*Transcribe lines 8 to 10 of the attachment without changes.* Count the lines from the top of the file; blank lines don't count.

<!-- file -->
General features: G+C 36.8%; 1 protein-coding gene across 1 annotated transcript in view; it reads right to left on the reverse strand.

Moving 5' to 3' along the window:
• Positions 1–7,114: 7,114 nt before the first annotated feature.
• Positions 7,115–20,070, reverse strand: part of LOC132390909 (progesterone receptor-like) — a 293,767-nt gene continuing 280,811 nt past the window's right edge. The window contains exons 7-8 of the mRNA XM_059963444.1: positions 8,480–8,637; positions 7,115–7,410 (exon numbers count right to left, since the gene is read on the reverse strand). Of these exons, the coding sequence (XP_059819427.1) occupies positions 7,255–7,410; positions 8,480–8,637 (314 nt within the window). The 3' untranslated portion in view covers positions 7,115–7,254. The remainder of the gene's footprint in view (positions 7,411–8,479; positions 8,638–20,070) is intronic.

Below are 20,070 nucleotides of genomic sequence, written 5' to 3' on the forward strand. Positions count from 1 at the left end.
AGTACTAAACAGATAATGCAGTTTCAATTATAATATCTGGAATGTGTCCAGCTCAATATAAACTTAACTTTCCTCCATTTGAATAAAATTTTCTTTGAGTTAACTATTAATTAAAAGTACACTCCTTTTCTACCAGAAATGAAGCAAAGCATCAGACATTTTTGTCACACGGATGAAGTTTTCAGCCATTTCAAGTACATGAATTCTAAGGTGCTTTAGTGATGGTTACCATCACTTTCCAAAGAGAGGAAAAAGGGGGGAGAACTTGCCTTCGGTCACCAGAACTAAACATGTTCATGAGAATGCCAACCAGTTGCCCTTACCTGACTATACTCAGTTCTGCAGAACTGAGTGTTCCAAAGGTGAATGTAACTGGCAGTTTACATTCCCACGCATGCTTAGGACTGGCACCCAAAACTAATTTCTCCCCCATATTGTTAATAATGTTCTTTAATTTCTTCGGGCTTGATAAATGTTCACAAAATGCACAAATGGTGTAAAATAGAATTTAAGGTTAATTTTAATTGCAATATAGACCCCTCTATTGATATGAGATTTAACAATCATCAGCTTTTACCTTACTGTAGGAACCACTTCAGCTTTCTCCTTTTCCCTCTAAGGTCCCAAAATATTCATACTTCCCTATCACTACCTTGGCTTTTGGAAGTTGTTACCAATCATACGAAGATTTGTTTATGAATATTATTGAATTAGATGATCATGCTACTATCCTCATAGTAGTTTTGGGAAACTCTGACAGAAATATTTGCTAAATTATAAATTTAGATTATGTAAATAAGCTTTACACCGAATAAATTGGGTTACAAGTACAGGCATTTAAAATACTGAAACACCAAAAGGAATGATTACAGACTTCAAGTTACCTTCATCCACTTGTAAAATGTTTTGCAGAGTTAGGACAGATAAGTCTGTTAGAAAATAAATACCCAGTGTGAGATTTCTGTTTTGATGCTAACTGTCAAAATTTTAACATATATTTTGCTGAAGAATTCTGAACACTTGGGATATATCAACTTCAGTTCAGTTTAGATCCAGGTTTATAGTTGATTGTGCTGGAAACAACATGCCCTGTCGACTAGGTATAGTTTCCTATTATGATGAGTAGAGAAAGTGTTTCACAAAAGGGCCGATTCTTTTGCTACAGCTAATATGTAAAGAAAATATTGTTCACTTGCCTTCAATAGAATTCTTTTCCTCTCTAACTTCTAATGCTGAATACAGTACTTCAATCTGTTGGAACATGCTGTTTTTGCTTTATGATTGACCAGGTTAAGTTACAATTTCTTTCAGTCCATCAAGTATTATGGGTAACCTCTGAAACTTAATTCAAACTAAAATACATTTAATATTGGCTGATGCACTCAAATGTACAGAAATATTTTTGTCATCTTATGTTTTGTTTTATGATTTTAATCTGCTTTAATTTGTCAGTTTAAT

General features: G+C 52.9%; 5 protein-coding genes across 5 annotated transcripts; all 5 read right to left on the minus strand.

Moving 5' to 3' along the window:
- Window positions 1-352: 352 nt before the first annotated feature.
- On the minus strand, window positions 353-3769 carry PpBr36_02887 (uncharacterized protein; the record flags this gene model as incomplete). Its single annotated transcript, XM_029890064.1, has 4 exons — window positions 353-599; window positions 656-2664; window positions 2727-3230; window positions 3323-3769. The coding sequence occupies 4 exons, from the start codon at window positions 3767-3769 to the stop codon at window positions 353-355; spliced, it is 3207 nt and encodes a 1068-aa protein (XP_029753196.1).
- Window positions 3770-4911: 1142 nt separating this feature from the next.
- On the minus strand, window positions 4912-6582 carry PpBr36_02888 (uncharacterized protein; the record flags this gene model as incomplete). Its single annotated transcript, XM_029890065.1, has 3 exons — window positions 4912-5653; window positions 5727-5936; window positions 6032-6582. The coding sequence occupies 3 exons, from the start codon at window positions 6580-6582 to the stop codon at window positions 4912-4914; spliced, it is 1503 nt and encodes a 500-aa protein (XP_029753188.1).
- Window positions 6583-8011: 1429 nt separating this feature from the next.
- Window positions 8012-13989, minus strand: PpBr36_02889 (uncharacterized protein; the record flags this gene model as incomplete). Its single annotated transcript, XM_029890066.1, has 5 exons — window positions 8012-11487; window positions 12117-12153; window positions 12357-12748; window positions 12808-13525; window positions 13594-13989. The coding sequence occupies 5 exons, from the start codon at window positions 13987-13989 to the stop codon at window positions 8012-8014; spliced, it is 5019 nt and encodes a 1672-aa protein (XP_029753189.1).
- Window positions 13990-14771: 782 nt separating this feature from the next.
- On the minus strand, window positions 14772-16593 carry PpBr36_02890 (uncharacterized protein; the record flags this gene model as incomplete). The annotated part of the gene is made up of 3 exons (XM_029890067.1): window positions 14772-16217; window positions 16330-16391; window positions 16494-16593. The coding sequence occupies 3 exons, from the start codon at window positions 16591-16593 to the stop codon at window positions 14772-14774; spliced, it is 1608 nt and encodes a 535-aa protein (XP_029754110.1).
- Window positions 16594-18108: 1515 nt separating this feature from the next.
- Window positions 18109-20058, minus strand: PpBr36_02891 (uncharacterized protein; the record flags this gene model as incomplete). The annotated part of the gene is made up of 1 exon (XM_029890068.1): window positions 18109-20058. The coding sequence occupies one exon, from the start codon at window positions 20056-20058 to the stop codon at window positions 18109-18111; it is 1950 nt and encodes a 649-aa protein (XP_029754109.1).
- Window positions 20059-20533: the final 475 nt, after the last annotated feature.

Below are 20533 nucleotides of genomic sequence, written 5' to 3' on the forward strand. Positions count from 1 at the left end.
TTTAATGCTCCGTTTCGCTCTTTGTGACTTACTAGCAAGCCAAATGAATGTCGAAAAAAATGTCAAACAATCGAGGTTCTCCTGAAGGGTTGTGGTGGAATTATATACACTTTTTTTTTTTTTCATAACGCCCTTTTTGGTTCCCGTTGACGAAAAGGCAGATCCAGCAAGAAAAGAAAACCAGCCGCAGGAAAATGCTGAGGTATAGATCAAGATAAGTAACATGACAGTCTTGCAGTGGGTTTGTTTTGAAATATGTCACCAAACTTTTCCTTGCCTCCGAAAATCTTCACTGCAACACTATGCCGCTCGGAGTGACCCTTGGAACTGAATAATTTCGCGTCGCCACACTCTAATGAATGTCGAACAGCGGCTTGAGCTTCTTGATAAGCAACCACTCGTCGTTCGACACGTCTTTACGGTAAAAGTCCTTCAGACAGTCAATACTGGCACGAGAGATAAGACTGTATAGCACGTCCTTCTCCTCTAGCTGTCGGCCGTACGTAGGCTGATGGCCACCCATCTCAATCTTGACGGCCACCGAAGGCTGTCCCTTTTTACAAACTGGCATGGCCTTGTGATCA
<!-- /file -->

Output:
Moving 5' to 3' along the window:
- Window positions 1-352: 352 nt before the first annotated feature.
- On the minus strand, window positions 353-3769 carry PpBr36_02887 (uncharacterized protein; the record flags this gene model as incomplete). Its single annotated transcript, XM_029890064.1, has 4 exons — window positions 353-599; window positions 656-2664; window positions 2727-3230; window positions 3323-3769. The coding sequence occupies 4 exons, from the start codon at window positions 3767-3769 to the stop codon at window positions 353-355; spliced, it is 3207 nt and encodes a 1068-aa protein (XP_029753196.1).